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Re: [teacherartexchange] beginning drawing

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From: Dave Haines (dhaines_at_TeacherArtExchange)
Date: Fri Oct 24 2008 - 12:23:59 PDT


Beginning Drawing-
Throught trial and error, the method that works the best for me is the use
of the grid. I begin the year with a series of pretest drawings (simple
cartton characters, the Picasso 'Stravisnsky' drawing used in the upside
down exercise, etc). After each pretest drawing is completed, I have the
students write responses to questions to express what was either easy or
difficult for each drawing. (This gets them prepped for using Rubrics and
responding to questions I include on the Grading Rubrics for their
projects).
Then I introduce Subjects utilizing the grid system. Sometimes I begin with
a 16-Block Grid (4 by 4 rows) and thenb move on the the standard 64-Block
grid system (8 by 8 rows) that I use for assignments. I teach the use of
the grid to build the drawing a block at a time, and then a row at a
time...(to build the drawing like fitting together a puzzle). Right away,
this begins to solve the problems students encounter with proportion
(getting all of the parts to fit together correctly so that everything
'looks right.' This method also touches upon another area, measurement and
fractions, an area that most students show great weakness. I instruct how
to read the ruler and explain the basic fractions involved. It's no secret
that the use of the calculator in math class diminishes the student
understanding of basic fractions (a skill that they begin learing in grade 3
I believe).

I usually have the students work out a border and format for each drawing
they do. This also requires using the ruler. But some kids simply can't
get the concept right away for measureing and dividing with a ruler. So I
came up with an alternate method for measureing and dividng using a strip of
paper. This gets the kids who need to use this method on track and self
productive until I can get around to working with them one to one on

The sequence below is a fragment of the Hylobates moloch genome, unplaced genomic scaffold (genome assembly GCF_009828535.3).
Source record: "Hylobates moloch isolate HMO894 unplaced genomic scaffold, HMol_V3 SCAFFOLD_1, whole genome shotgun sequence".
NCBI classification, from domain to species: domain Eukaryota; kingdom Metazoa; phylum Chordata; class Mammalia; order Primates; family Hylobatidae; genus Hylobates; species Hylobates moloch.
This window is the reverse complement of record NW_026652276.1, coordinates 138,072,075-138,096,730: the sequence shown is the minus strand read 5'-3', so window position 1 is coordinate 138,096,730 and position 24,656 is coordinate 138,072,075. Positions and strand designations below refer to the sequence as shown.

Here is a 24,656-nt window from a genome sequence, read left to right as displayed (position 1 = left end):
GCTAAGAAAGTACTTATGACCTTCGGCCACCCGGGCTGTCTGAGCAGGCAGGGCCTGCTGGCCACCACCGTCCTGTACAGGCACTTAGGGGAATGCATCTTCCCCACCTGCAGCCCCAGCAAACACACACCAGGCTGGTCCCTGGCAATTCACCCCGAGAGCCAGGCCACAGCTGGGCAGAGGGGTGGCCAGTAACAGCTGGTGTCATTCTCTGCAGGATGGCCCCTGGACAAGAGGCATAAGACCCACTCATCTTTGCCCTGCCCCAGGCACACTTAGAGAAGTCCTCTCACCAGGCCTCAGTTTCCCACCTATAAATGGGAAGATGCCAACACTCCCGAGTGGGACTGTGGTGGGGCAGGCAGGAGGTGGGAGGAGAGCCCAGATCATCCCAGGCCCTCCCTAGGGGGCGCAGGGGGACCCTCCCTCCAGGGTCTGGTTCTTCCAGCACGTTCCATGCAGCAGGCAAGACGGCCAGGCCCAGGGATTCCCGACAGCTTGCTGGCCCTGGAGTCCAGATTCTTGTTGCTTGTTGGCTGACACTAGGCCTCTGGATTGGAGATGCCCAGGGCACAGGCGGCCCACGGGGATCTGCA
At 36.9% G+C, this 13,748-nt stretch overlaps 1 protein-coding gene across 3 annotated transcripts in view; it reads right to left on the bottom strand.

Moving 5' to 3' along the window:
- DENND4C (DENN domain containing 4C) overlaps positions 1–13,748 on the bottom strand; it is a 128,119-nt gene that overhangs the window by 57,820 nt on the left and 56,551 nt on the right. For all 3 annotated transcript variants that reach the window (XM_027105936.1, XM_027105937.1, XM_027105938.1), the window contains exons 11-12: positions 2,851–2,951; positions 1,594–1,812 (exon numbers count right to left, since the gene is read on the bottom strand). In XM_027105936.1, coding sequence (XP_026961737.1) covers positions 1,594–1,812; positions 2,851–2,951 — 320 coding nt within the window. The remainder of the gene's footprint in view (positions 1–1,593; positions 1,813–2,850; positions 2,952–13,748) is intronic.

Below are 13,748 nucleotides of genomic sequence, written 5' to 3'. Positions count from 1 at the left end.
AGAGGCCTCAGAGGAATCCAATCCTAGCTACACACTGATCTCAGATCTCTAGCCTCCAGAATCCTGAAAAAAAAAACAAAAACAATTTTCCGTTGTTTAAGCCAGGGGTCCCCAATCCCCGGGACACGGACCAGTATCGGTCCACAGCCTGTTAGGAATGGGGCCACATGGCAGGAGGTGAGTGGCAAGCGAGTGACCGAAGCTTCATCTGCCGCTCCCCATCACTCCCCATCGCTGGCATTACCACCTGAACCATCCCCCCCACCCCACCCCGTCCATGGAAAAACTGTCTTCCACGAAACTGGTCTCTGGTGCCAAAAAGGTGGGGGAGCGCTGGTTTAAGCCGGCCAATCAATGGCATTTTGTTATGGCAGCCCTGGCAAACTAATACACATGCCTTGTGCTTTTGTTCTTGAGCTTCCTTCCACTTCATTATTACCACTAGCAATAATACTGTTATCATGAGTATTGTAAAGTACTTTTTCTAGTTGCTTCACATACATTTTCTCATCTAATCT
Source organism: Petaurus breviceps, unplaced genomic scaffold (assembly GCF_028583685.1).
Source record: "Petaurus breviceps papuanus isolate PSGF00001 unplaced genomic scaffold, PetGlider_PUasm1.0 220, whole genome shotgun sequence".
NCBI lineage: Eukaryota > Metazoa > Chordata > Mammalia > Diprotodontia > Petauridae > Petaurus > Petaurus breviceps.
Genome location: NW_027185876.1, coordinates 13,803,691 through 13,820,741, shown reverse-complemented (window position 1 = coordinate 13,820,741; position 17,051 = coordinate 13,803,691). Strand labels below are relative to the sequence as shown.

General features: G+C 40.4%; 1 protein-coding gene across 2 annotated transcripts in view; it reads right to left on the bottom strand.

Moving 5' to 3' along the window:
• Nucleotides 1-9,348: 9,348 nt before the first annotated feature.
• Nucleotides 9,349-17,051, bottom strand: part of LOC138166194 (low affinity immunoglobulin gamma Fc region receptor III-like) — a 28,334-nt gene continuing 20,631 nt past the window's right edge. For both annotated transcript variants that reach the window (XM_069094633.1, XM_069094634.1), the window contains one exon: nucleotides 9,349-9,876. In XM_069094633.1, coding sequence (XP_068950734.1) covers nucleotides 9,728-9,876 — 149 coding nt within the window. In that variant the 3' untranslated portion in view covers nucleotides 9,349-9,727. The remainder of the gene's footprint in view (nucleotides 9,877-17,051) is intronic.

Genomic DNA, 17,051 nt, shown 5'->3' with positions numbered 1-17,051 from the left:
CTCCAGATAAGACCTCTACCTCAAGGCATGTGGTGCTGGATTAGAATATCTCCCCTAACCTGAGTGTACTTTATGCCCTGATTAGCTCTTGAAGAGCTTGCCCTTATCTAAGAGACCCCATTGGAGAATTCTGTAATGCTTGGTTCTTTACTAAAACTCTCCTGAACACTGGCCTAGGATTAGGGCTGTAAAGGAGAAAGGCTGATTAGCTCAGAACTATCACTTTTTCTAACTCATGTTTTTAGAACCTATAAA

understanding the ruler. I've had students taking upper leverl high school
math that really don't understand the concept of fractions/measurement.
Everything to them is metric/calculator. I re-introduce them to fractions
and measurement when they learn the basics of the drawing methods that I
instruct.

So the drawing, grid, measurement, and fractions all go hand-in-hand for my
beginning drawing lessons. The results are quick and amazingly dramatic
(from the pretest to postest grid drawings). The resulting drawings go up
on display and in most cases I get the student 'hooked on drawing.' I can
continue to give the student who struggles the more simple line only
subjects (until they catch on). For the ones who 'get it' right away, I
challenge them early with drawing invloving flat shading and even gradated
shading (even before I teach the concept of shading). It's amazing how many
pick up the basics of shading from these early drawings.

The grid is a tool that I use to fall back on frequently (for instance with
the self portrait assignment). Along the way students learn to also
'measure with their eyes' when I have them 'sub-divide' each block of the
grid (into fourths) in order to increase the accuracy and placement of the
lines and shapes contained in each block of the 'puzzle.' It is the way I
get students to actually frehand draw and get a good representation/likeness
of the given subject (without resorting to tracing). It elimates the
frustration the student experiences when drawing "and it just doesn't look
right."

Once kids produce and get great reults, they can use this method to draw
subjects of their own choice for Extra Credit Drawings to work on when an
assigned project has been completed. They can move on and work on their own
until the next class project is assigned. Once the grid and proportion
issue is solved, it's really easy to move students on the freehand contour
drawing from observation. They learn to measure with their eyes and make
thei own judgements on proportion when fitting together a particular subject
LIKE A PUZZLE!

Although many disagree with the use of the grid, this system WORKS for me
and gets my students INTERESTED in DRAWING!
Right now out 1st grading period has ended and I have many great intro
drawings that I've not yet had the time to put on display. (Maybe next
week)...

(Check for and excuse any typos...it's Friday and I'm ready to head for
home)!

dh

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